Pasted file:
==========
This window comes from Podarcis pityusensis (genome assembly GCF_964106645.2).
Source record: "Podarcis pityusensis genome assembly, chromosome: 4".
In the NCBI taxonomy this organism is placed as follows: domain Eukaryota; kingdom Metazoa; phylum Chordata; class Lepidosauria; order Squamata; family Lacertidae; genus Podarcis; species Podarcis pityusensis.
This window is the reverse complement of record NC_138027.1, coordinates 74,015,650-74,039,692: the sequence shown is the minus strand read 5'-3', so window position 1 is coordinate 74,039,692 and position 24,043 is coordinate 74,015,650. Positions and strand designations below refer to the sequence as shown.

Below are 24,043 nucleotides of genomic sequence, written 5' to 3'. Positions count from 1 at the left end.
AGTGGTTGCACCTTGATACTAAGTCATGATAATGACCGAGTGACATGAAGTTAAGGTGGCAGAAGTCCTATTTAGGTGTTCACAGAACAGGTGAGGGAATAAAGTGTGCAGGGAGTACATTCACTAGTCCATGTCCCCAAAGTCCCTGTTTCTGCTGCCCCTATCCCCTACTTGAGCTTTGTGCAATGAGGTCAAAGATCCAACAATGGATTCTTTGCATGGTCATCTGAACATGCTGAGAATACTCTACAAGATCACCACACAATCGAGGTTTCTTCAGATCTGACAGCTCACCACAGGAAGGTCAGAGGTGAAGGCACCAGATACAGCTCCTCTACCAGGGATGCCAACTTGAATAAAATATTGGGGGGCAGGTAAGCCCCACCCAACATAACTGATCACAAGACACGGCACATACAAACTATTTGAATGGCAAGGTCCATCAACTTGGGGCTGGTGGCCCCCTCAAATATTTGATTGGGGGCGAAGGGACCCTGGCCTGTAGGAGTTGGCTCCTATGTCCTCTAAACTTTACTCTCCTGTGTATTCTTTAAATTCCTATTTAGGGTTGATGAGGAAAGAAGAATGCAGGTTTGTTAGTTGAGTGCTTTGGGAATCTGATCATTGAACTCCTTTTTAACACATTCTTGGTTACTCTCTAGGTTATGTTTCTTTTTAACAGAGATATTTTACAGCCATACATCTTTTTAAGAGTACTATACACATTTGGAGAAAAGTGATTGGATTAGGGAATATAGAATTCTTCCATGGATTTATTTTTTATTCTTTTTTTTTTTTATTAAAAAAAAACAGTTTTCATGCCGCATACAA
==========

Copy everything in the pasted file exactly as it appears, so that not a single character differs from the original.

This window comes from Podarcis pityusensis (genome assembly GCF_964106645.2).
Source record: "Podarcis pityusensis genome assembly, chromosome: 4".
In the NCBI taxonomy this organism is placed as follows: domain Eukaryota; kingdom Metazoa; phylum Chordata; class Lepidosauria; order Squamata; family Lacertidae; genus Podarcis; species Podarcis pityusensis.
This window is the reverse complement of record NC_138027.1, coordinates 74,015,650-74,039,692: the sequence shown is the minus strand read 5'-3', so window position 1 is coordinate 74,039,692 and position 24,043 is coordinate 74,015,650. Positions and strand designations below refer to the sequence as shown.

Below are 24,043 nucleotides of genomic sequence, written 5' to 3'. Positions count from 1 at the left end.
AGTGGTTGCACCTTGATACTAAGTCATGATAATGACCGAGTGACATGAAGTTAAGGTGGCAGAAGTCCTATTTAGGTGTTCACAGAACAGGTGAGGGAATAAAGTGTGCAGGGAGTACATTCACTAGTCCATGTCCCCAAAGTCCCTGTTTCTGCTGCCCCTATCCCCTACTTGAGCTTTGTGCAATGAGGTCAAAGATCCAACAATGGATTCTTTGCATGGTCATCTGAACATGCTGAGAATACTCTACAAGATCACCACACAATCGAGGTTTCTTCAGATCTGACAGCTCACCACAGGAAGGTCAGAGGTGAAGGCACCAGATACAGCTCCTCTACCAGGGATGCCAACTTGAATAAAATATTGGGGGGCAGGTAAGCCCCACCCAACATAACTGATCACAAGACACGGCACATACAAACTATTTGAATGGCAAGGTCCATCAACTTGGGGCTGGTGGCCCCCTCAAATATTTGATTGGGGGCGAAGGGACCCTGGCCTGTAGGAGTTGGCTCCTATGTCCTCTAAACTTTACTCTCCTGTGTATTCTTTAAATTCCTATTTAGGGTTGATGAGGAAAGAAGAATGCAGGTTTGTTAGTTGAGTGCTTTGGGAATCTGATCATTGAACTCCTTTTTAACACATTCTTGGTTACTCTCTAGGTTATGTTTCTTTTTAACAGAGATATTTTACAGCCATACATCTTTTTAAGAGTACTATACACATTTGGAGAAAAGTGATTGGATTAGGGAATATAGAATTCTTCCATGGATTTATTTTTTATTCTTTTTTTTTTTTATTAAAAAAAAACAGTTTTCATGCCGCATACAA